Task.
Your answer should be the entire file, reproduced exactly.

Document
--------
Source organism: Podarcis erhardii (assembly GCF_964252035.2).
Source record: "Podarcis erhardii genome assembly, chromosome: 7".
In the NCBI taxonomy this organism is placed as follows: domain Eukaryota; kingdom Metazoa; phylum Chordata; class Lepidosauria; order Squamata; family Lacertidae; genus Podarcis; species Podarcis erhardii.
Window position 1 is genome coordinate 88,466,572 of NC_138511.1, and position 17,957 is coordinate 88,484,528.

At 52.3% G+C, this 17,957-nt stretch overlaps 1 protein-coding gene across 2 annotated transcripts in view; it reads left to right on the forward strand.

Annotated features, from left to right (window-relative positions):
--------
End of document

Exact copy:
Source organism: Podarcis erhardii (assembly GCF_964252035.2).
Source record: "Podarcis erhardii genome assembly, chromosome: 7".
In the NCBI taxonomy this organism is placed as follows: domain Eukaryota; kingdom Metazoa; phylum Chordata; class Lepidosauria; order Squamata; family Lacertidae; genus Podarcis; species Podarcis erhardii.
Window position 1 is genome coordinate 88,466,572 of NC_138511.1, and position 17,957 is coordinate 88,484,528.

At 52.3% G+C, this 17,957-nt stretch overlaps 1 protein-coding gene across 2 annotated transcripts in view; it reads left to right on the forward strand.

Annotated features, from left to right (window-relative positions):